Economists at the Bundesbank must be quietly seething. They are obviously not blind to the ECB’s excuses to indirectly monetize the southern bloc’s debt. Draghi’s “whatever it takes” comment gave southern bloc countries extra time. Yet, little has been done to reign in the size of bloated public sectors. Debt-to-GDP ratios continue to rise and higher taxes in southern bloc countries have caused an even greater contraction of the private sector. Many banks in southern Europe are technically bankrupt. Non-performing loans in Italy have gone from about 5.8 percent in 2007 to over 15 percent today. And, the situation is getting worse.

Greece recently placed a five-year bond at under 5 percent which was eight times oversubscribed. This highlights the degree to which the financial sector in Europe is now dependent on the “Draghi put.” As elsewhere in the world, interest rates in Europe are totally distorted and no longer serve the critical function of allocating resources according to society’s time preference of consumption, or even reflect any real risk of default.

The ECB will likely impose negative rates shortly but will discover, as the Fed and others did before it, that you can bring a horse to water but cannot make him drink. QE will then be on the table, but unlike the Fed, the ECB is limited in the choice of assets it can purchase since direct purchase of Euro government bonds violates the German constitution. One day, Germany and the southern bloc countries, including France, will clash on what is the appropriate role of monetary policy.

Germany would be wise to plan, today, for a possible Euro exit.


[1] Keynesians view holding cash, and even holding savings in banks as “hoarding,” but properly understood, only the equivalent of stuffing money in a mattress is hoarding.

[2] Fractional-reserve lending is inflationary, thus contributing to inflationary booms. In turn, banks hold more cash when they fear a confidence crisis, which is also a result of the boom.

[3] Since inflationary fractional-reserve lending is a source of the problem, additional lending of the same sort is not the solution.

Frank Hollenbeck teaches finance and economics at the International University of Geneva. He has previously held positions as a Senior Economist at the State Department, Chief Economist at Caterpillar Overseas, and as an Associate Director of a Swiss private bank. See Frank Hollenbeck’s article archives.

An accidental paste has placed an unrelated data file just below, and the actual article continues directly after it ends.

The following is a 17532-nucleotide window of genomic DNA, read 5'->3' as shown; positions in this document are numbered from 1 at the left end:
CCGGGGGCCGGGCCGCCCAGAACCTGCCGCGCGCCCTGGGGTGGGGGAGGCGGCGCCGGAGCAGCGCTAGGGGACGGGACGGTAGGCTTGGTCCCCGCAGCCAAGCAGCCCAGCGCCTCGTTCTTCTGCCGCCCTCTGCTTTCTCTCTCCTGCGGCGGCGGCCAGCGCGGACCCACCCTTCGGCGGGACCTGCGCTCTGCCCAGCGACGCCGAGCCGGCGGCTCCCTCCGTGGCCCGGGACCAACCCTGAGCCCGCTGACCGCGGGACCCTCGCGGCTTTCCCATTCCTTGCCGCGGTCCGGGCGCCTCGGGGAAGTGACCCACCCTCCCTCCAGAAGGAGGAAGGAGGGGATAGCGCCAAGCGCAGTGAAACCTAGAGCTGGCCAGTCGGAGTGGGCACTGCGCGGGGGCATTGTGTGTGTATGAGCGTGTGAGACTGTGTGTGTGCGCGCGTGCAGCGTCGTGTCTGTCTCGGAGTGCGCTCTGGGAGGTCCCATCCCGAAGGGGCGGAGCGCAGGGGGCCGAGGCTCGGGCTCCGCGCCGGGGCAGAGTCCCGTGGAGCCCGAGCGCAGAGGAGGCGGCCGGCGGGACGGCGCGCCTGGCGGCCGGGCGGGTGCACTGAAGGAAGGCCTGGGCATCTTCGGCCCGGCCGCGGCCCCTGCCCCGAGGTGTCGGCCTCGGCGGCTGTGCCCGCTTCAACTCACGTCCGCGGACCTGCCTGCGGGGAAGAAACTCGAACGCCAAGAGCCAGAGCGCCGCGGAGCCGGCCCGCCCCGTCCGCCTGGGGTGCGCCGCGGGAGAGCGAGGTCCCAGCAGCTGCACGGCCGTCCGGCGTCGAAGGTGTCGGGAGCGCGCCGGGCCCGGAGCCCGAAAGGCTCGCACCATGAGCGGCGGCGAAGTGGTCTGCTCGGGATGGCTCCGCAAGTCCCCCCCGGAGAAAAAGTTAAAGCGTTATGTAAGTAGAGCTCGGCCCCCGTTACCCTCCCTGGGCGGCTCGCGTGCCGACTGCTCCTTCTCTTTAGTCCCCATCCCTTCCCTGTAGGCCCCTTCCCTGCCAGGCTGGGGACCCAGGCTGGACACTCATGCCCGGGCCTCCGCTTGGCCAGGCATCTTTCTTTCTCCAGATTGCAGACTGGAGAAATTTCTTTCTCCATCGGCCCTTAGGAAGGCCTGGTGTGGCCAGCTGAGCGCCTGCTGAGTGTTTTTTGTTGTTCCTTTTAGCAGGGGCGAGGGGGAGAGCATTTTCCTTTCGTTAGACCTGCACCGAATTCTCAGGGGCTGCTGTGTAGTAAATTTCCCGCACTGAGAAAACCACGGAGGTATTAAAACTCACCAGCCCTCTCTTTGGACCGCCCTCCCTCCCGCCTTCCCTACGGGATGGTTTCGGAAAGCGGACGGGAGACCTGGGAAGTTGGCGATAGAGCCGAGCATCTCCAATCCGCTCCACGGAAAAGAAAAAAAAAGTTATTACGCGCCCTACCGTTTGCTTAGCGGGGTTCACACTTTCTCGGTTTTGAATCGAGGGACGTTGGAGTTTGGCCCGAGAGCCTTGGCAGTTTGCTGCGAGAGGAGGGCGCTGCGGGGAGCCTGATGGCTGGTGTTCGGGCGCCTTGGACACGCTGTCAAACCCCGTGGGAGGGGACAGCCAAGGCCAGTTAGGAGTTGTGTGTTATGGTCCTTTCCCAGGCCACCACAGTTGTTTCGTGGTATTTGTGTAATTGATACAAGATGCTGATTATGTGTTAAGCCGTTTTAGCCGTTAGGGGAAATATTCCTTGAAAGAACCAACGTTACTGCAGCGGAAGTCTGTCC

This article was published on and may be freely distributed, subject to a Creative Commons Attribution United States License, which requires that credit be given to the author.

Where Is the Inflation? – Article by Mark Thornton

Where Is the Inflation? – Article by Mark Thornton

The New Renaissance Hat
Mark Thornton
January 30, 2013

Critics of the Austrian School of economics have been throwing barbs at Austrians like Robert Murphy because there is very little inflation in the economy. Of course, these critics are speaking about the mainstream concept of the price level as measured by the Consumer Price Index (i.e., CPI).

Let us ignore the problems with the concept of the price level and all the technical problems with CPI. Let us further ignore the fact that this has little to do with the Austrian business cycle theory (ABCT), as the critics would like to suggest. The basic notion that more money, i.e., inflation, causes higher prices, i.e., price inflation, is not a uniquely Austrian view. It is a very old and commonly held view by professional economists and is presented in nearly every textbook that I have examined.

This common view is often labeled the quantity theory of money. Only economists with a Mercantilist or Keynesian ideology even challenge this view. However, only Austrians can explain the current dilemma: why hasn’t the massive money printing by the central banks of the world resulted in higher prices.

Austrian economists like Ludwig von Mises, Benjamin Anderson, and F.A. Hayek saw that commodity prices were stable in the 1920s, but that other prices in the structure of production indicated problems related to the monetary policy of the Federal Reserve. Mises, in particular, warned that Fisher’s “stable dollar” policy, employed at the Fed, was going to result in severe ramifications. Absent the Fed’s easy money policies of the Roaring Twenties, prices would have fallen throughout that decade.

So let’s look at the prices that most economists ignore and see what we find. There are some obvious prices to look at like oil. Mainstream economists really do not like looking at oil prices, they want them taken out of CPI along with food prices, Ben Bernanke says that oil prices have nothing to do with monetary policy and that oil prices are governed by other factors.